Characterizing Particle Size and Shape of Abrasives

Many abrasives are either natural or synthetic minerals used to shape or finish a work piece through rubbing which leads to part of the piece being worn away. They are used in a wide range of domestic and industrial applications, giving rise to a wide range of chemical composition, physical size, and shape of the abrasive material. This study utilizes automated image analysis to quantify the size and shape of various abrasive materials.


Abrasive minerals typically rely on a difference between the hardness of the abrasive and the material being worked upon, with the abrasive being the harder substance. Most are natural or synthetic minerals rated 7 or above on the Mohs scale of hardness. These minerals are either classified or crushed to a specified size ranging from around 10 μm to 2 mm. These particles called grit typically have rough edges (see Figure 1) in order to decrease the surface area in contact with the work piece and increase the localized contact pressure. Factors that influence the rate of abrasion include:

  • The difference in hardness between the abrasive and work piece
  • The size of the particles (grit size); larger particles cut faster and deeper
  • The shape of the particles, including the number of rough corners
  • The contact force applied to the process

Abrasive Particles

Figure 1. Abrasive Particles

Common abrasive materials include sand, garnet, diamond (synthetic), silicon carbide, aluminum oxide, boron nitride, ceramic materials, zirconia alumina, and many others. The grit size is a number used to describe the number of openings per linear inch in a sieve to classify the particle size. Low grit numbers are coarser and higher grit numbers are finer.

Determination of Particle Size of Abrasives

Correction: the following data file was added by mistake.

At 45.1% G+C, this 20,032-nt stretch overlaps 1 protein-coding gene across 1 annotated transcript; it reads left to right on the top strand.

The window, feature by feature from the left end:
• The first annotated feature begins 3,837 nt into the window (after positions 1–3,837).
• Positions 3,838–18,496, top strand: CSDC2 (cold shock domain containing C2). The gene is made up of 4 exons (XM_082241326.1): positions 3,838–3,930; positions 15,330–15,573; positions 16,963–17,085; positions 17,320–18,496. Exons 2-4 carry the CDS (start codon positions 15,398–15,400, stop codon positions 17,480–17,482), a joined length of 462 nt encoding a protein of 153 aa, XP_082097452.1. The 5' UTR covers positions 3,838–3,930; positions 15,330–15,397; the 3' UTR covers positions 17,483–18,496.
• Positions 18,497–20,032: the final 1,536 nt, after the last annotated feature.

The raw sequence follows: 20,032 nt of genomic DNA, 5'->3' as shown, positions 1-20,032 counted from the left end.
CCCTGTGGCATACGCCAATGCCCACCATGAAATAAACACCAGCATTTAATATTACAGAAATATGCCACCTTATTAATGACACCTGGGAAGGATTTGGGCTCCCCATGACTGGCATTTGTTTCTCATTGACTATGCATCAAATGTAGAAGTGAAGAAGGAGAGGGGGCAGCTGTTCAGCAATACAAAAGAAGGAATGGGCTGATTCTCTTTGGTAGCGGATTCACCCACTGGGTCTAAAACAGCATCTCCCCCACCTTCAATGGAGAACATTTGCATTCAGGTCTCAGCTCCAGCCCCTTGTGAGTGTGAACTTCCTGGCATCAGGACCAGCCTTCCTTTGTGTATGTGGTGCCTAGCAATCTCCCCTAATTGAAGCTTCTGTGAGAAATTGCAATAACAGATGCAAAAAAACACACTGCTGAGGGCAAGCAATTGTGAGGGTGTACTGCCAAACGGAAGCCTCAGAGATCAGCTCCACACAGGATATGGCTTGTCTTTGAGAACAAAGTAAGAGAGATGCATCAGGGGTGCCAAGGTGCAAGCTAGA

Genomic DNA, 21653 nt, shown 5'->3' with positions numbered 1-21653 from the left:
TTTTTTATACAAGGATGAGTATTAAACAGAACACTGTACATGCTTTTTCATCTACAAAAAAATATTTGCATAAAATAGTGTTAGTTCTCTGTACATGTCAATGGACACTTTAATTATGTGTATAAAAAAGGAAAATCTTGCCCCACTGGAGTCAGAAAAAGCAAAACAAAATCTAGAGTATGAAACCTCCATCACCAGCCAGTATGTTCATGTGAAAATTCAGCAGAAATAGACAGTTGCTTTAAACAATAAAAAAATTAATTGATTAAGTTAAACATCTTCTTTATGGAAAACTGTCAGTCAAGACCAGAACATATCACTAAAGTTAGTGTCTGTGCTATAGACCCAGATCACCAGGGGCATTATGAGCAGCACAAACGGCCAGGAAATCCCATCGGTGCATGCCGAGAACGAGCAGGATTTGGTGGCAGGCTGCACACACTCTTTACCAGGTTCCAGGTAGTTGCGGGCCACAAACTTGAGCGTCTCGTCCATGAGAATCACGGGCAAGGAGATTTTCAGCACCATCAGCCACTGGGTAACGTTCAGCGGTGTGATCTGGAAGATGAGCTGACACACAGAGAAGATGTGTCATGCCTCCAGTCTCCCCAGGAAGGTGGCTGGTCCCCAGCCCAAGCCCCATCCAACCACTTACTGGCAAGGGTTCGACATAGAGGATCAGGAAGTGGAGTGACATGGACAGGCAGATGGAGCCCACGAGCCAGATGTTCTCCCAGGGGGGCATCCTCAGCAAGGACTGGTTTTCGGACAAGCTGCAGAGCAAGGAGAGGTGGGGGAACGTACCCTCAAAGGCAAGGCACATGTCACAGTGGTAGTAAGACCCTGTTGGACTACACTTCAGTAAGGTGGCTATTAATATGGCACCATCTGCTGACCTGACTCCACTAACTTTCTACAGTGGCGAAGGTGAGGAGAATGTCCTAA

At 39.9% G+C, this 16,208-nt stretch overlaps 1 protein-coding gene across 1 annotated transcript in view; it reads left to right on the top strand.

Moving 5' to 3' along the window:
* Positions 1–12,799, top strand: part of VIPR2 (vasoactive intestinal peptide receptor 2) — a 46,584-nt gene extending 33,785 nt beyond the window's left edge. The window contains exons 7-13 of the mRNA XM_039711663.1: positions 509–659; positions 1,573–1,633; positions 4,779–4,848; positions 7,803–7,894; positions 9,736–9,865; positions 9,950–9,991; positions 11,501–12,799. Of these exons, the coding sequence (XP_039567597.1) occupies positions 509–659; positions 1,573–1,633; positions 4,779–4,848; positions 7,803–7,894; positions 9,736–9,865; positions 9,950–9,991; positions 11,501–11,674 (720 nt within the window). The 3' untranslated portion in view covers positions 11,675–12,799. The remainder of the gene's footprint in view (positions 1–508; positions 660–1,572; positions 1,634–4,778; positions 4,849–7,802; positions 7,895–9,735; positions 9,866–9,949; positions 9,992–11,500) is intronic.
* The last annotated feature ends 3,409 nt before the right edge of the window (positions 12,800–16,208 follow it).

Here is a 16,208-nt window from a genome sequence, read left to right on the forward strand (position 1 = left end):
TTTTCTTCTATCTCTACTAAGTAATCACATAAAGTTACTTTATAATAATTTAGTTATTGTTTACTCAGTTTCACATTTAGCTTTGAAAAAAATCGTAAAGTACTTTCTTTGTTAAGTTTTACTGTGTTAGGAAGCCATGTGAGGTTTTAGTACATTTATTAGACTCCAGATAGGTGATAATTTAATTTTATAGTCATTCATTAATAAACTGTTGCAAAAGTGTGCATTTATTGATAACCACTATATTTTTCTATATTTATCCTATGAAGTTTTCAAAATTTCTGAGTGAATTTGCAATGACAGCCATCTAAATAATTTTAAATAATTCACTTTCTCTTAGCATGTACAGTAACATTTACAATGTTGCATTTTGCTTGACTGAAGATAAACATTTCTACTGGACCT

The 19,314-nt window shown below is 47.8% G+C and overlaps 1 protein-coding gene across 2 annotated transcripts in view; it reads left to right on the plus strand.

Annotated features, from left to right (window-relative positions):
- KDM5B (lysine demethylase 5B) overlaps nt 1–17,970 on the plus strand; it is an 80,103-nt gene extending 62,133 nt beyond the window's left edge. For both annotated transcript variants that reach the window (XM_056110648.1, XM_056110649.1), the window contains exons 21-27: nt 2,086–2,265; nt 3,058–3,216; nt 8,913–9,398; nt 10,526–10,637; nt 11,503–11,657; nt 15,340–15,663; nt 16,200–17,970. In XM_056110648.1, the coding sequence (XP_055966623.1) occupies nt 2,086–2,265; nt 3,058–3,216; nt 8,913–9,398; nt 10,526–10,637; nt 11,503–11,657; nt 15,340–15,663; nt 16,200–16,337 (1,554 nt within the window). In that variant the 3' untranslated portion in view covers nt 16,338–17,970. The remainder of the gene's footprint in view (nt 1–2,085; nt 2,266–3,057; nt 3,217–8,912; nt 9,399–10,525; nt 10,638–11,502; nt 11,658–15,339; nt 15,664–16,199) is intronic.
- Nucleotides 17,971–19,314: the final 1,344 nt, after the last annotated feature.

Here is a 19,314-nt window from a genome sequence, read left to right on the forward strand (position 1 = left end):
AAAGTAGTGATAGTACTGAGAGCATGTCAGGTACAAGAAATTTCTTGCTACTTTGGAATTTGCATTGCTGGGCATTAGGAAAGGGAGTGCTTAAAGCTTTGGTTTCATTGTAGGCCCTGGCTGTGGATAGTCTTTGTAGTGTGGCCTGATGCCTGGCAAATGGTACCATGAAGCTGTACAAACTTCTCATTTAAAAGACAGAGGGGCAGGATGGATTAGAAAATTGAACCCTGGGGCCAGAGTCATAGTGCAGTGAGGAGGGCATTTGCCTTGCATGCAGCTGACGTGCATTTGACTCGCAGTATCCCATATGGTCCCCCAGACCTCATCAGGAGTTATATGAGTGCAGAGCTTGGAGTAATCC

Several abrasive powder samples were analyzed for particle size and shape using the PSA300 image analyzer. The samples are designated small, medium, and large. The small and medium samples are typical mineral abrasives and the large is synthetic diamonds. These samples were prepared using the Sample Disperser (Figure 3) and analyzed using the Horiba PSA300 (Figure 2). The small sample was measured using the 200x objective and the medium and large samples were measured using the 25x objective.

The PSA300

Figure 2. The PSA300

Sample Disperser

Figure 3. Sample Disperser

Settings used for the Sample Disperser are shown below:

Vacuum = 200 Torr
Time = 250 ms

Particle Size and Shape Parameters

The PSA300 quantifies particle size and shape using a variety of descriptive parameters. After preliminary studies on a few samples the following size and shape values were chosen for these abrasive samples:

Value Definition
Spherical Volume Median particle size based on the volume distribution assuming particles are spheres*
Vsph = π/6 Circular diameter3
Circle Diameter = Mean chord ×1.27324
Roundness 4 x Area/(π x L x L) A sphere has a roundness value of 1.0. This value decreases (.9, .8, .7, etc.) as the particles become less spherical